Ever see those posts on Facebook that urge you to “share this to save it on your wall so you can find it later? Well that is one way to save it for later so you can find that recipe or funny video or article that you don’t have time for at the moment. Of course when you share, all your friends are seeing that post too. And that’s fine, as long as you don’t mind all your friends knowing what you want to cook or watch or read. But did you know there’s an easier, more private way? Here’s how to use the “Save” feature on Facebook.
Why use Save instead of Share?
Privacy – While there are times I want to share a link with friends for them to check out, sometimes I just want to remind myself to read an article later when I have some time. I’m not really interested in sharing everything I read, and there are some articles I’d like to read without everyone knowing all about it (like everything on Buzzfeed). Nobody can view the links you’ve saved for later, so it’s your own private storehouse of content.
Convenience – If you share an article and want to read it later, you’ll have to search within your own timeline to find that article, recipe, or video. You might have to scroll and scroll and scroll to find it. But when you use the Save feature, all your saved posts are conveniently located in one place. They are much easier to find.
How to Save a Facebook article to read later
When viewing posts on your feed, you’ll notice a small grey inverted arrow. When you click, you get a few options for that post. One of those is the “Save” link such as “Save video” or “Save link”.
Here’s how it looks:
On mobile it looks like this:
How to find your saved links when you’re ready to view them
Once you’ve saved a link for later, you’ll have one stop shopping for all your saved links. Just go to “Saved” in the left column on your computer and in the lower right menu on mobile.
Here’s where to find it on the desktop.
And from mobile, click the “More” menu in the lower right first, then “Saved”.
Here are some of the posts I’ve saved for later. At the top, notice that you can view by post type – links, videos, photos, and other types. This makes it even easier to zero in on a particular post.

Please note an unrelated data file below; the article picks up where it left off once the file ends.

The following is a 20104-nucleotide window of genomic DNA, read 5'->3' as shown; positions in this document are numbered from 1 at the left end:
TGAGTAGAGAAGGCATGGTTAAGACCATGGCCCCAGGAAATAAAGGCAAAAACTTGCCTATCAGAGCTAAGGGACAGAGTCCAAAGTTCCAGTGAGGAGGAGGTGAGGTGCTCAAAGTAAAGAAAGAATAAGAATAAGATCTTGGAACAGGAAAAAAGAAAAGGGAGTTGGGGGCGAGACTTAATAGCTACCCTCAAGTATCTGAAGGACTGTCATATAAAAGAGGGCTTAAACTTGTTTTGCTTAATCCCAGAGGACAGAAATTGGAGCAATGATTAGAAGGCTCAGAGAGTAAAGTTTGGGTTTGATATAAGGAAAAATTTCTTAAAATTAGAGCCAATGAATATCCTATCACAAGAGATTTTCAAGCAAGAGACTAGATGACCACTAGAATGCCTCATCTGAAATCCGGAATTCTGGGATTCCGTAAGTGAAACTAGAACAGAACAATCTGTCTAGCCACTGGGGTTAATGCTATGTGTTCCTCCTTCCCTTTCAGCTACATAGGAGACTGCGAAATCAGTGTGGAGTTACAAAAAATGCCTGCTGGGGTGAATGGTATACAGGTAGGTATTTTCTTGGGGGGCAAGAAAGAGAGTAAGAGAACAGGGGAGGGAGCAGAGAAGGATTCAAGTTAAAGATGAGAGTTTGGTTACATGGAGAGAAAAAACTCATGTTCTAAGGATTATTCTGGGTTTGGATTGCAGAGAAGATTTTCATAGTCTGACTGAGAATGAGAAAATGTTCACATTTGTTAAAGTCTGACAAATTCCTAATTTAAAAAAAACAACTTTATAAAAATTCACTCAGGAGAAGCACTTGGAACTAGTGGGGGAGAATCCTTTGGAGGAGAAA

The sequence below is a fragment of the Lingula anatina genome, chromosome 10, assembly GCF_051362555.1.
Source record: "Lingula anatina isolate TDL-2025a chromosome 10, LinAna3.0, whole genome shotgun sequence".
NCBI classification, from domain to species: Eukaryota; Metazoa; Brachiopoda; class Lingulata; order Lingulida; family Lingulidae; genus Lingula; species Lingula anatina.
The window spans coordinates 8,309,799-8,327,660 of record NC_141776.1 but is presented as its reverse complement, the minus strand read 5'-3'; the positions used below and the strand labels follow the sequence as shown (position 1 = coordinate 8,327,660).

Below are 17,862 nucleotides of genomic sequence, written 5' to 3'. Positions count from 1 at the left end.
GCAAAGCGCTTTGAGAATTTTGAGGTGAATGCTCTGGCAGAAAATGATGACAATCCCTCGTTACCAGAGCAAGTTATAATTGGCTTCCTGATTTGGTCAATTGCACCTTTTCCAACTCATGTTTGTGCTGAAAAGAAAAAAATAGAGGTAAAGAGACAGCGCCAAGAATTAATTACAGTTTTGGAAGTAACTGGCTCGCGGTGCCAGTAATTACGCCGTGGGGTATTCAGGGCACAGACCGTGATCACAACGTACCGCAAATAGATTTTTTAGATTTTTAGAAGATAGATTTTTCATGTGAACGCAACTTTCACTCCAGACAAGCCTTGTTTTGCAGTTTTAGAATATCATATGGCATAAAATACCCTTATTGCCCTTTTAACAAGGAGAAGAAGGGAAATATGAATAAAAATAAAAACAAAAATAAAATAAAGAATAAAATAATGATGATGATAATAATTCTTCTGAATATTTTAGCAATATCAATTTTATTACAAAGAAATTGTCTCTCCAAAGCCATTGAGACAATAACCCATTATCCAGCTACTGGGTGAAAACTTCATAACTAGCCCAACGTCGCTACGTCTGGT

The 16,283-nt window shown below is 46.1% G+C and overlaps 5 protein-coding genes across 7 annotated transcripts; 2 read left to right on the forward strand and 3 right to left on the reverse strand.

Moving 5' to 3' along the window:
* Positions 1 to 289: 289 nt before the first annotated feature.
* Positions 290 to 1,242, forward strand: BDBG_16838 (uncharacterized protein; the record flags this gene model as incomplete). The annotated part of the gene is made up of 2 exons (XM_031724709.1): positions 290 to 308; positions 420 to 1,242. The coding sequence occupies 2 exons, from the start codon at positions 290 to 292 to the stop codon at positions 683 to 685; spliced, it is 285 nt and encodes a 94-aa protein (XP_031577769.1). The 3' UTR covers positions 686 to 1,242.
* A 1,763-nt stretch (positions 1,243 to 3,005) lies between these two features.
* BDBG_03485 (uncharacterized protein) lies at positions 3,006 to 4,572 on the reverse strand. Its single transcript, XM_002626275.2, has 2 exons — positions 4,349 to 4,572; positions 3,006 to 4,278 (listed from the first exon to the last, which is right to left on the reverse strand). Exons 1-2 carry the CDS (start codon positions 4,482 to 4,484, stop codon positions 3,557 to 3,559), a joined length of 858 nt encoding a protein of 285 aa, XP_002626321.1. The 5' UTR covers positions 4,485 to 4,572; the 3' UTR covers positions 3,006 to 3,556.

Are there any reasons to Share instead of Save?
Sure, you can share to your timeline in order to find something later, but that is not the main goal of sharing. Sharing, obviously. shares that item with a wider audience. So if you think all your friends might be interested in the article or recipe you want to save, then share away! I mention recipes because I see this most often with recipes.
Another reason is to help out the person who shared it originally. That’s why brands, publishers and bloggers post on Facebook and suggest that you share their stuff; they want to get their content in front of as wide an audience as possible. Heck, I do it too! For example, I’ll post this article to the Be Web Smart Facebook page. You might see it there and think, “Wow this looks interesting and helpful, and I’m sure it will help some of my friends! I think I’ll share this for others to see so they can learn about saving for later on Facebook!” That’s helpful to me in reaching new readers, but also, and more importantly, helpful to your friends who might not have heard of this feature before. So sure, please share, but if you want to save it first, read it later, and then share, then at least you know what you’re sharing. Unfortunately there are too many who share everything single link they come across without reading or verifying the information.
So that’s how you use the “Save it for later” feature on Facebook. Have you used this feature? Love it? Hate it? Let me know. And lastly, any English Beat fans out there? “Save it for Later” is one of my favorite songs!